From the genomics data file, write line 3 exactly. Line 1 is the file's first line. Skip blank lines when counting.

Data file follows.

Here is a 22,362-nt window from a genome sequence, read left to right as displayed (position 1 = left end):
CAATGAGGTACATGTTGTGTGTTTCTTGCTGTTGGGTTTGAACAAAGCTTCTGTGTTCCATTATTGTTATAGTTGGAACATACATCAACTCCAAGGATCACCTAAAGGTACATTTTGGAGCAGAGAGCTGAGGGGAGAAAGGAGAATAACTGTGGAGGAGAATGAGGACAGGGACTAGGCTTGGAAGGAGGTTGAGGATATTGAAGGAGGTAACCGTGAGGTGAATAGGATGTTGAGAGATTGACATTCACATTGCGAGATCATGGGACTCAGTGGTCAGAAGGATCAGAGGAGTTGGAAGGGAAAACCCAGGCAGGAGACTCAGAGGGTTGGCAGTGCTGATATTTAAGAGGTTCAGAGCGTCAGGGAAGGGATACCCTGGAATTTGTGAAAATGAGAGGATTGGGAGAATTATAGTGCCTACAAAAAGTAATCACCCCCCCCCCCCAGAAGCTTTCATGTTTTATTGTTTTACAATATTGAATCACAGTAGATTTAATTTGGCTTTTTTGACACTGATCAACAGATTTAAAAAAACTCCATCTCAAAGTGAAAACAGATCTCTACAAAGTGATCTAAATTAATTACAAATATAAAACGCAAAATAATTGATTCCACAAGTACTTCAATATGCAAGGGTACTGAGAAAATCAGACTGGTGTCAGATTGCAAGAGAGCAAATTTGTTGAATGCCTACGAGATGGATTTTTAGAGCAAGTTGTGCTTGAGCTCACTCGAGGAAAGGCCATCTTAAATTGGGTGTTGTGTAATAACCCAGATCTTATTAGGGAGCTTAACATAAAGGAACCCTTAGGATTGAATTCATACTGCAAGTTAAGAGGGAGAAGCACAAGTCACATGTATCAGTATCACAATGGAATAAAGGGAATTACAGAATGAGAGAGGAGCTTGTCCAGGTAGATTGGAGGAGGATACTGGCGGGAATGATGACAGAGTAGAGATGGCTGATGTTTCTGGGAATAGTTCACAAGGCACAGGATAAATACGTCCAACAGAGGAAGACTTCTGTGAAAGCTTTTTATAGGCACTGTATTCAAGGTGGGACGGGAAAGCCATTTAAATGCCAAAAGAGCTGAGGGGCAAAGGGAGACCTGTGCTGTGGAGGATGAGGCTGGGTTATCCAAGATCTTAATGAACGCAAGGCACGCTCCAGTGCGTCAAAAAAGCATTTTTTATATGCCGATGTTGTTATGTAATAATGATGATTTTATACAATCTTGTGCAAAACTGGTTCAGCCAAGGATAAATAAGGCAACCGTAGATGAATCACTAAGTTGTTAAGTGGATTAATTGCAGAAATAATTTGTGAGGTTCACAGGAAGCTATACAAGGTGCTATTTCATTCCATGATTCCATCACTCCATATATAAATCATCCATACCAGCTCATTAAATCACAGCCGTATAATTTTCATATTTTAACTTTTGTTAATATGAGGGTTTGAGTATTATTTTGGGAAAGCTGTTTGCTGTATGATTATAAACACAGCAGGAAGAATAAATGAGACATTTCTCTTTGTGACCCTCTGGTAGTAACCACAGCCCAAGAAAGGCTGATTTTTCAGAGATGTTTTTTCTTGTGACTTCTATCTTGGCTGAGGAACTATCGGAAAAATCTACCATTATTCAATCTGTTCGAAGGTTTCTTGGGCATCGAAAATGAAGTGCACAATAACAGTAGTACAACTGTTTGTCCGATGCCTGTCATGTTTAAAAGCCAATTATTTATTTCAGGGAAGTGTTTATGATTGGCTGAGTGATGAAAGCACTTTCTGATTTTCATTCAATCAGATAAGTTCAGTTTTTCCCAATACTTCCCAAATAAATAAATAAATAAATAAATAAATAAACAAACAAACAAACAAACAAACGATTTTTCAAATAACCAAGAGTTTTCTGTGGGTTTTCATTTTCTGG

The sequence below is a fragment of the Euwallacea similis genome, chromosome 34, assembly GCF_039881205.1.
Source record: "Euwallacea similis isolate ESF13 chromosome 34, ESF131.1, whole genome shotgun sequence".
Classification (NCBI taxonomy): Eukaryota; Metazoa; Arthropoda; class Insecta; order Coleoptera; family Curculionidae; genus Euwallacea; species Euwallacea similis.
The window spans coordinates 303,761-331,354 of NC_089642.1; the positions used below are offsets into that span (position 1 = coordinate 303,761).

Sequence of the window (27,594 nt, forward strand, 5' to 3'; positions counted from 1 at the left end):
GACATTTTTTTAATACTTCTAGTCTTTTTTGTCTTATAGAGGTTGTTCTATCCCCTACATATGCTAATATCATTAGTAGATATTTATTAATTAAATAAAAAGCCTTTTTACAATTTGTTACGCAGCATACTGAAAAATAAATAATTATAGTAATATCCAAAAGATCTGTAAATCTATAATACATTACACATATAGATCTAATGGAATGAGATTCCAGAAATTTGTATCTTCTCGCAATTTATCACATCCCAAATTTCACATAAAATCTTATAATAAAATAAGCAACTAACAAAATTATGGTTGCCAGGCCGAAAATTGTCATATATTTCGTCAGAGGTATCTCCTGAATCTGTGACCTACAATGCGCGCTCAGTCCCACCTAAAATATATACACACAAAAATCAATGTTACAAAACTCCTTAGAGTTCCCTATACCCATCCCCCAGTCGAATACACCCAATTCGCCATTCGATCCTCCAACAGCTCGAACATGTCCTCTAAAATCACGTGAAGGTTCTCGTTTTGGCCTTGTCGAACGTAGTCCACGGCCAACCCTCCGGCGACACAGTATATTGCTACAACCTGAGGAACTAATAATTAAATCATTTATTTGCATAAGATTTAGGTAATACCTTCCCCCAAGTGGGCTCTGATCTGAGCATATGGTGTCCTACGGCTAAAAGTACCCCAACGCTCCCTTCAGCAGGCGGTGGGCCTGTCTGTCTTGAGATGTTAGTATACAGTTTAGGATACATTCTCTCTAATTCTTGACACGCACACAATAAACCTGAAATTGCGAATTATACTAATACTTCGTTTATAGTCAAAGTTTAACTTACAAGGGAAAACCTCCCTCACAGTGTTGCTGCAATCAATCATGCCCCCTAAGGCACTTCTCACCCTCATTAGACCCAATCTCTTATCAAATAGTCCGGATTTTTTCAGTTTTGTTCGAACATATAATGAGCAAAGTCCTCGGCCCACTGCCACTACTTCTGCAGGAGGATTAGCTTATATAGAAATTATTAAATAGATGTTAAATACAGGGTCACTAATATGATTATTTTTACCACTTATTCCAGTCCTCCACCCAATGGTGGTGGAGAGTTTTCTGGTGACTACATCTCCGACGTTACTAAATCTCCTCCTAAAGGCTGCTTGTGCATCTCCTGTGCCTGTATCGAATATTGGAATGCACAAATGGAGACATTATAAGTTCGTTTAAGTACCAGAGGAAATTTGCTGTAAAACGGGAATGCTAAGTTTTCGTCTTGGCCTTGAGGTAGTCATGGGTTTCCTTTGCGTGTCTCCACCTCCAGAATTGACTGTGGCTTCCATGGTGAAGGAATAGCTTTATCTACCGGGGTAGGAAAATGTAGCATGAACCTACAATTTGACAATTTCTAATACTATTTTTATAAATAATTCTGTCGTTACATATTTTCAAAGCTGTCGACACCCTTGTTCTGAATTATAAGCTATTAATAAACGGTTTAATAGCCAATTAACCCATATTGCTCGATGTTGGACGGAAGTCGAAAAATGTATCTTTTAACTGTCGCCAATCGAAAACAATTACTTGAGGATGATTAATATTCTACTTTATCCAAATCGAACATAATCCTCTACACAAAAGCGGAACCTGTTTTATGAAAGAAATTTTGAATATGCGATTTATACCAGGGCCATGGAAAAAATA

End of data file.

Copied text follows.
The sequence below is a fragment of the Euwallacea similis genome, chromosome 34, assembly GCF_039881205.1.